Is Israel Abandoning the Liberal Order? Robert Kagan Says Yes. He's Wrong about Israel, and Wrong about the Liberal Order

The Jewish state has little choice but to adapt to a world shaped by forces greater than its own. That doesn’t make it illiberal, no matter what esteemed foreign-policy types think.

Israeli soldiers overlooking the Jordan Valley in June 2019. Abir Sultan/Agence France-Presse/Getty Images

Israeli soldiers overlooking the Jordan Valley in June 2019. Abir Sultan/Agence France-Presse/Getty Images

Observation
Sept. 19 2019
About the author

Hillel Fradkin is a senior fellow of the Hudson Institute, director of its Center on Islam, Democracy, and the Future of the Muslim World, and co-editor of the journal Current Trends in Islamist Ideology. He is currently at work simultaneously on one book about the conflict between Sunni and Shiite Islam and another on the literary unity of the Pentateuch.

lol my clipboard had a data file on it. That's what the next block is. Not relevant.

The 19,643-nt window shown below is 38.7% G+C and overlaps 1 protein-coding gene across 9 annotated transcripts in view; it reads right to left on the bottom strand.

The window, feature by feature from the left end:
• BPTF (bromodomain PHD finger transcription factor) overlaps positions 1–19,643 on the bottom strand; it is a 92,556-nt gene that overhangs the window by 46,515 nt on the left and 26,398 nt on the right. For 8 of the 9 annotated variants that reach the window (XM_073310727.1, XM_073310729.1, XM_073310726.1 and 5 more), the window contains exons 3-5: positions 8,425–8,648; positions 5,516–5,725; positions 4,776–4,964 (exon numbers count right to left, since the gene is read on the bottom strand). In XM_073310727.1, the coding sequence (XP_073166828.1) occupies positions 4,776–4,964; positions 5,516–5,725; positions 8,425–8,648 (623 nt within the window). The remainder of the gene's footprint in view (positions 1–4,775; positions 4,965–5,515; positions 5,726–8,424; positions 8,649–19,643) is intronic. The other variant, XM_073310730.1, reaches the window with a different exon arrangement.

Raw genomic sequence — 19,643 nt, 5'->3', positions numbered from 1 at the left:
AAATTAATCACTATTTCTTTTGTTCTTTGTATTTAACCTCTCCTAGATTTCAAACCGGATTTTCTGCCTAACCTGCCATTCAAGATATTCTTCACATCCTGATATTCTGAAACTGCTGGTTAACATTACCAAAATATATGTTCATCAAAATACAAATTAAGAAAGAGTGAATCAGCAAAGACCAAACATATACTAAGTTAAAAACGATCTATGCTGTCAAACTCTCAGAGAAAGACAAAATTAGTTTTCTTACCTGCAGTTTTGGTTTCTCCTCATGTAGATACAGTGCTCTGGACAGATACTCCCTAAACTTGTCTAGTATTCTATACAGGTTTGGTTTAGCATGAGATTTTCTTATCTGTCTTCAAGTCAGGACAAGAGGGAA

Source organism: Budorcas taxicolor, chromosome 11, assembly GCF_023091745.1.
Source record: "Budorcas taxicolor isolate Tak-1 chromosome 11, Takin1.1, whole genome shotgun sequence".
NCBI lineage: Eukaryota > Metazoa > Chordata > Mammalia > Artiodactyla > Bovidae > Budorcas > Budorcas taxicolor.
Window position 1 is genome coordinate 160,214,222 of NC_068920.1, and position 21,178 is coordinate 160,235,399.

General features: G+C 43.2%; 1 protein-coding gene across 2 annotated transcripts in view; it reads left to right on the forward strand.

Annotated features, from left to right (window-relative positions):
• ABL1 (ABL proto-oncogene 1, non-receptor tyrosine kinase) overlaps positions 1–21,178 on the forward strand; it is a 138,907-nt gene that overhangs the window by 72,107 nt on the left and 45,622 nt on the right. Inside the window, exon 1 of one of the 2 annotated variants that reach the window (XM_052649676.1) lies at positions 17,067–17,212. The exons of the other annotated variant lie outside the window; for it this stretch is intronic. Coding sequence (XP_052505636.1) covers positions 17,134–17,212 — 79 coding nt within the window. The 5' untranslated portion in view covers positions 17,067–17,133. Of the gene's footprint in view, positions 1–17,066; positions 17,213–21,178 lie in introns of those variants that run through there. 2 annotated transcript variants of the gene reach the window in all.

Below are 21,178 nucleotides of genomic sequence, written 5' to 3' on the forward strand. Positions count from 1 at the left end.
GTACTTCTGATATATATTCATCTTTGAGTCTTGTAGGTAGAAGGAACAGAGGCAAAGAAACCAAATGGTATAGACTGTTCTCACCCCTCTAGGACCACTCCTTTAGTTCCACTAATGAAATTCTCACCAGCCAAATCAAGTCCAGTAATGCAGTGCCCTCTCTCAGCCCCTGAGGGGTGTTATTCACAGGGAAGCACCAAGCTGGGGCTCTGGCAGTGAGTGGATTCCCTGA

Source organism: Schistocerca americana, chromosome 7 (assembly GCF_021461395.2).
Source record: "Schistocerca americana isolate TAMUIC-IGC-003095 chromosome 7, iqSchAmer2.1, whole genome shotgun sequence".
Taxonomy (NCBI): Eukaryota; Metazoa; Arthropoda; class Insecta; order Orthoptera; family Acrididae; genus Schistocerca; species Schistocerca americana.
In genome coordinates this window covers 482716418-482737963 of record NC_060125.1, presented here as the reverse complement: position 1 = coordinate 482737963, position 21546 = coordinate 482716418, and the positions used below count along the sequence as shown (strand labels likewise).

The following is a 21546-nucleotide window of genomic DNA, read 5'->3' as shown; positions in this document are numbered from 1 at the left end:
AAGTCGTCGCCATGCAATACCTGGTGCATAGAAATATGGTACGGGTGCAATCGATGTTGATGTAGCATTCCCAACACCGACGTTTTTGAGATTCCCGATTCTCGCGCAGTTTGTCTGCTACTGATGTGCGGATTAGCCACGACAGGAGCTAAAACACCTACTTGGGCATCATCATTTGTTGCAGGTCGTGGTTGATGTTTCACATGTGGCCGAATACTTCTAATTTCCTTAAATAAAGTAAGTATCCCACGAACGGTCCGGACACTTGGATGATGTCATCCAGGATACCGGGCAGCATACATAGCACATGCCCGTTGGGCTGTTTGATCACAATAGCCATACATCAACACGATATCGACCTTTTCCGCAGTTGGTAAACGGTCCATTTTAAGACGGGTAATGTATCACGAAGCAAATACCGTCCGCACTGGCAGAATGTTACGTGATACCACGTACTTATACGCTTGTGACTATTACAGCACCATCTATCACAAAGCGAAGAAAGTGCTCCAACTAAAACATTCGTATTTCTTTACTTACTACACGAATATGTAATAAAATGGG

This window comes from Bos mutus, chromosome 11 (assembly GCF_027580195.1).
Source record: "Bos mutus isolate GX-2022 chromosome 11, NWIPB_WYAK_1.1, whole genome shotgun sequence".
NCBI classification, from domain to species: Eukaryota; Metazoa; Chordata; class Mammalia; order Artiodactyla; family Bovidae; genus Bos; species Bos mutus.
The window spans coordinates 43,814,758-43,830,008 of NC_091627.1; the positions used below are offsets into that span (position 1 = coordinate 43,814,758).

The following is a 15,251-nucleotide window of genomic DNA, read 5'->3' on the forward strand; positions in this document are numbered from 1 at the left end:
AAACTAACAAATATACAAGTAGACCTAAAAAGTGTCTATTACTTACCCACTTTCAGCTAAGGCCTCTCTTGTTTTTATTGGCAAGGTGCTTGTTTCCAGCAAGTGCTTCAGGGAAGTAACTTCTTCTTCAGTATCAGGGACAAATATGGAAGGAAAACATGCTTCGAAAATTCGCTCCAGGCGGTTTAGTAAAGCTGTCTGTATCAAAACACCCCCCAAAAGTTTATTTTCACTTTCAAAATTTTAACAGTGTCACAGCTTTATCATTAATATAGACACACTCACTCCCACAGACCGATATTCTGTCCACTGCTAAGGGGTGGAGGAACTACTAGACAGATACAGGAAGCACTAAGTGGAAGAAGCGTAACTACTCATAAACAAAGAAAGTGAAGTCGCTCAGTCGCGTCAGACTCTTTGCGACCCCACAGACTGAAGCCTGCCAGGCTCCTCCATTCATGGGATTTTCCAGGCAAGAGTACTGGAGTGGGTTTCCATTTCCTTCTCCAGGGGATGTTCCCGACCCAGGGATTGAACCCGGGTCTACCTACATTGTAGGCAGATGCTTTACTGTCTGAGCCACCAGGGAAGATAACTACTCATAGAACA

Late last week, with a view to the then-upcoming Israeli elections, a very long, 7,000-word essay appeared in the Washington Post under the portentous and ominous-sounding title “Israel and the Decline of the Liberal Order.” Its author, Robert Kagan, is a distinguished historian and analyst of foreign policy at the Brookings Institution and a regular writer for the Post. Given the essay’s unusual length, and the high reputation of its author, one had reason to harbor hopes of an objective, in-depth look at Israel’s geopolitical situation, its choices, and its strategic outlook at this critical moment in time.

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More about: Israel & Zionism, Robert Kagan